Pressure relief devices which reclose after actuation are termed pressure relief valves and functionally incorporate a spring loaded closing mechanism, or disc. The most common type of reclosing pressure relief valve has operational characteristics whereby pressure changes downstream of the valve (back pressure) affect its relieving capacity. A more sophisticated design variant of the common pressure relief valve incorporates a compensating or external reference mechanism which minimizes the effects of back pressure on the operational characteristics. This later variant is often utilized to relieve over pressure into a lower pressure zone of the closed-loop refrigeration system.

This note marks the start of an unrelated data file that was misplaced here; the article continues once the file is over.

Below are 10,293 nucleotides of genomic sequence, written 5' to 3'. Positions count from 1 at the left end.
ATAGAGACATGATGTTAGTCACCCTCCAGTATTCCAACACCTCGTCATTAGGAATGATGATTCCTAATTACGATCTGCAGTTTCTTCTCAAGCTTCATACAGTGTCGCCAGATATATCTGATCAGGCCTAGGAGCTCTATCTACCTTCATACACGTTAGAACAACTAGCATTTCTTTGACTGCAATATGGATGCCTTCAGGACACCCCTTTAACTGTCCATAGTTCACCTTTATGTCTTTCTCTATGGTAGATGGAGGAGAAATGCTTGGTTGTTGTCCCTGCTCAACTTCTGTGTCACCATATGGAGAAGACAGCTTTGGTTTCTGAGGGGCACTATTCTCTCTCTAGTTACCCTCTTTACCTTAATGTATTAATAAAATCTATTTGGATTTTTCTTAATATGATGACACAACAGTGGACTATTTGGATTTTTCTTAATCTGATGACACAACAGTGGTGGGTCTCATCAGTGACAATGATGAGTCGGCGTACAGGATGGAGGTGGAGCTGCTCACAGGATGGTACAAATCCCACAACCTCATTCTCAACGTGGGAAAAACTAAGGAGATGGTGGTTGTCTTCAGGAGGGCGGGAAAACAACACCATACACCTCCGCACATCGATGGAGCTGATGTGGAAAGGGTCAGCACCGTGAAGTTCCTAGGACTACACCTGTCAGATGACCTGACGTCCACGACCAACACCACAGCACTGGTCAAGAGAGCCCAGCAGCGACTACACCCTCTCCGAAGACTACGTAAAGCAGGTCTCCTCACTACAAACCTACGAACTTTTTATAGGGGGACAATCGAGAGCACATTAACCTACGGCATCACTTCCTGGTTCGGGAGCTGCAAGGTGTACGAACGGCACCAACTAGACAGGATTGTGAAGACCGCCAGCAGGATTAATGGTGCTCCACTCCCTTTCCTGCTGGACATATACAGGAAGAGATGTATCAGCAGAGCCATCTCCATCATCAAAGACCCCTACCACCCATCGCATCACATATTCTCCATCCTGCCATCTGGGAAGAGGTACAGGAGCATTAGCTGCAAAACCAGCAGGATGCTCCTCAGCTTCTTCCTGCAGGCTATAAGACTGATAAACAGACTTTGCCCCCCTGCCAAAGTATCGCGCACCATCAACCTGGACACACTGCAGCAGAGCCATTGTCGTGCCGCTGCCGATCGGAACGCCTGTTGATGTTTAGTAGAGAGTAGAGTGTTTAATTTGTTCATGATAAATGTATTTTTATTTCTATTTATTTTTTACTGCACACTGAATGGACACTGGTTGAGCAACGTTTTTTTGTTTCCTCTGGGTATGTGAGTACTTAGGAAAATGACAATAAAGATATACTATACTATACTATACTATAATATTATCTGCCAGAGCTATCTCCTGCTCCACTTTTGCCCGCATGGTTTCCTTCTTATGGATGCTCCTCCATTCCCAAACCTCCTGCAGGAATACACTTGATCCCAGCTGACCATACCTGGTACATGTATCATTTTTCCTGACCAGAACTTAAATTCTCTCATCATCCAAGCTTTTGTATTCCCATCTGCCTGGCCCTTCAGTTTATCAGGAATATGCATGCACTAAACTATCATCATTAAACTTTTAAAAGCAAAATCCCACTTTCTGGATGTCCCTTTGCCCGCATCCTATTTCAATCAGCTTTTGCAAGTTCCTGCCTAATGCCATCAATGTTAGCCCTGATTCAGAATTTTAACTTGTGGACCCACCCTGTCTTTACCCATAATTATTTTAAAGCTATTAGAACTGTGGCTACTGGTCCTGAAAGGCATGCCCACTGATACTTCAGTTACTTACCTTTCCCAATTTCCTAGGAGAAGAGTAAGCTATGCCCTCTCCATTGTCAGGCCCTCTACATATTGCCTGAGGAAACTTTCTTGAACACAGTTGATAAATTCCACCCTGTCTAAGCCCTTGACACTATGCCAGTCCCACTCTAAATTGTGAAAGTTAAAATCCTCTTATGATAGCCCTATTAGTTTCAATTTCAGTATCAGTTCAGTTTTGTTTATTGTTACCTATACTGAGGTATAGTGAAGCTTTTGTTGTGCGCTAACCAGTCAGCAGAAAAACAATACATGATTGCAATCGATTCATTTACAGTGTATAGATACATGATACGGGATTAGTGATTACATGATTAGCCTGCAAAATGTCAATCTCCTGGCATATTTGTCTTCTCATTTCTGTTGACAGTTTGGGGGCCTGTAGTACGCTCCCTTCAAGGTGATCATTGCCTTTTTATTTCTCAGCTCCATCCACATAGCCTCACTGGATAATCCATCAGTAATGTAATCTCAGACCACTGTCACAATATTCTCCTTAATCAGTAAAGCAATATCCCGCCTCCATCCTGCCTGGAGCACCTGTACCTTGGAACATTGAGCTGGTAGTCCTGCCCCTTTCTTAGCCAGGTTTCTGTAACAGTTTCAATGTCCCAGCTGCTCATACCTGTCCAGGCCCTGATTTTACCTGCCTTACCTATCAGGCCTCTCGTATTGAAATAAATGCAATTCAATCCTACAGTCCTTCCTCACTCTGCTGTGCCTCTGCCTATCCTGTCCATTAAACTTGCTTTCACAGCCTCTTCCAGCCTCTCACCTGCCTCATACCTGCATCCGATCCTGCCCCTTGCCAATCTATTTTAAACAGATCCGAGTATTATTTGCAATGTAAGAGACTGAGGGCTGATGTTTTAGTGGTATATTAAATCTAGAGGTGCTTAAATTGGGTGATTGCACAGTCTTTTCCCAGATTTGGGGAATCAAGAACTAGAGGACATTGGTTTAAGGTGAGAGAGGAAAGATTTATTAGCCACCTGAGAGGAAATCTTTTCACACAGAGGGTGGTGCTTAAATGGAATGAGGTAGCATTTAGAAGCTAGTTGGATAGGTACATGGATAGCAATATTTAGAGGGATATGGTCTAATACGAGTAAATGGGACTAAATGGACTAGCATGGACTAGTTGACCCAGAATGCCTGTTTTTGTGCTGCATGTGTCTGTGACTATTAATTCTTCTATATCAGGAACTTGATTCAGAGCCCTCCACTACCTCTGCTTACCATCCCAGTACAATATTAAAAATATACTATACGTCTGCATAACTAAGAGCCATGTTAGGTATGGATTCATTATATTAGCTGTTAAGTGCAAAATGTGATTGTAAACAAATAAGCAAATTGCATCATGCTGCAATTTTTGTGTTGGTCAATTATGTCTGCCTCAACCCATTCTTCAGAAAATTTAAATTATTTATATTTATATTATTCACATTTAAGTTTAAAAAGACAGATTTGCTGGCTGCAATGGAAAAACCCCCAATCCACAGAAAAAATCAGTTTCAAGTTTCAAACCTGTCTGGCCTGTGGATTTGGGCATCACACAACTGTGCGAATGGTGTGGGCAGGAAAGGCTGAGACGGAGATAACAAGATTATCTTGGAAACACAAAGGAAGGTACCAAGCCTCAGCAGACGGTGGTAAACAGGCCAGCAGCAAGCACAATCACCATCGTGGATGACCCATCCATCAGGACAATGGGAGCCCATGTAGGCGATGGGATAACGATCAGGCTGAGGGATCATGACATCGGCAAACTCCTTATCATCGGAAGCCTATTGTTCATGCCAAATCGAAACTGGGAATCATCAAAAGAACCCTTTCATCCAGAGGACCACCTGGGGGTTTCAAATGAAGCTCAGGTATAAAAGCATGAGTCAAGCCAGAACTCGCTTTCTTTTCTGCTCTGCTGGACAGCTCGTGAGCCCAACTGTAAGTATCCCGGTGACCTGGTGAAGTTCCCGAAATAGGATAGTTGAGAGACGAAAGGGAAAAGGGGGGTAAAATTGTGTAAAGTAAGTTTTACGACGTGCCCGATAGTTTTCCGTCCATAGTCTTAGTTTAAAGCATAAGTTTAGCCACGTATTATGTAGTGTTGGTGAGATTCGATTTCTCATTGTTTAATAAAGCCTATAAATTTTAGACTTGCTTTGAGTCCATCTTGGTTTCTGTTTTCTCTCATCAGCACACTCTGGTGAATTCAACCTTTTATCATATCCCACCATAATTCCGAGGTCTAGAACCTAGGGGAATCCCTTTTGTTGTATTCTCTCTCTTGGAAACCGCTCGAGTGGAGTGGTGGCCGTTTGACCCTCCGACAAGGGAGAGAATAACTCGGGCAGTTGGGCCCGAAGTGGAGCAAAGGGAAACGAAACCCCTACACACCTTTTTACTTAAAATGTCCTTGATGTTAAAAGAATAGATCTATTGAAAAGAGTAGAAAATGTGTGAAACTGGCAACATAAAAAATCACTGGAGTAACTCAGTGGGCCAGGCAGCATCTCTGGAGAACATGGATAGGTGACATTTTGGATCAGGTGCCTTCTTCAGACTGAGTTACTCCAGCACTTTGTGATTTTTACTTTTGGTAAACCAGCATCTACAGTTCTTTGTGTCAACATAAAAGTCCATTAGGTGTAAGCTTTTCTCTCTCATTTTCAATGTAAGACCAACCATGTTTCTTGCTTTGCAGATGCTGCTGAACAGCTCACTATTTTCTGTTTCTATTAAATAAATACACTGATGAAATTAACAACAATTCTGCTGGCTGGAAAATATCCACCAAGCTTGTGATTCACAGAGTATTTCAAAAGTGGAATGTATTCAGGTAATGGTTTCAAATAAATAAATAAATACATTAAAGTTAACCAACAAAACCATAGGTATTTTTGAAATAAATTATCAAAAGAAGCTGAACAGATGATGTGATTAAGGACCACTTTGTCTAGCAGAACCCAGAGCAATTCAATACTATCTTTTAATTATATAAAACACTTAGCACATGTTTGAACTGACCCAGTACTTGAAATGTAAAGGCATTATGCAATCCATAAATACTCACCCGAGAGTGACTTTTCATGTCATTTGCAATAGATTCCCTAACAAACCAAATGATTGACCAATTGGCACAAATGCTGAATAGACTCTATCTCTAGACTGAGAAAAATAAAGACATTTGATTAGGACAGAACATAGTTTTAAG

Section 6.6.3, sub-section 2), above, provides the framework for establishing a performance based service life for reclosing pressure relief valves. Any such program requires that:
The above-mentioned Condenser article concluded by noting that the IIAR Research Committee was working on establishing a national data base for industrial refrigeration pressure relief valves and gave an example of the type of data that would need to be collected.
However, data collected from multiple sources must use a standardized test procedure in order to be useful. To this end the IIAR Research Committee developed and approved the project scope for a comprehensive pressure relief valve bench testing procedure suitable for in-house testing at individual plant level, or at third party facilities.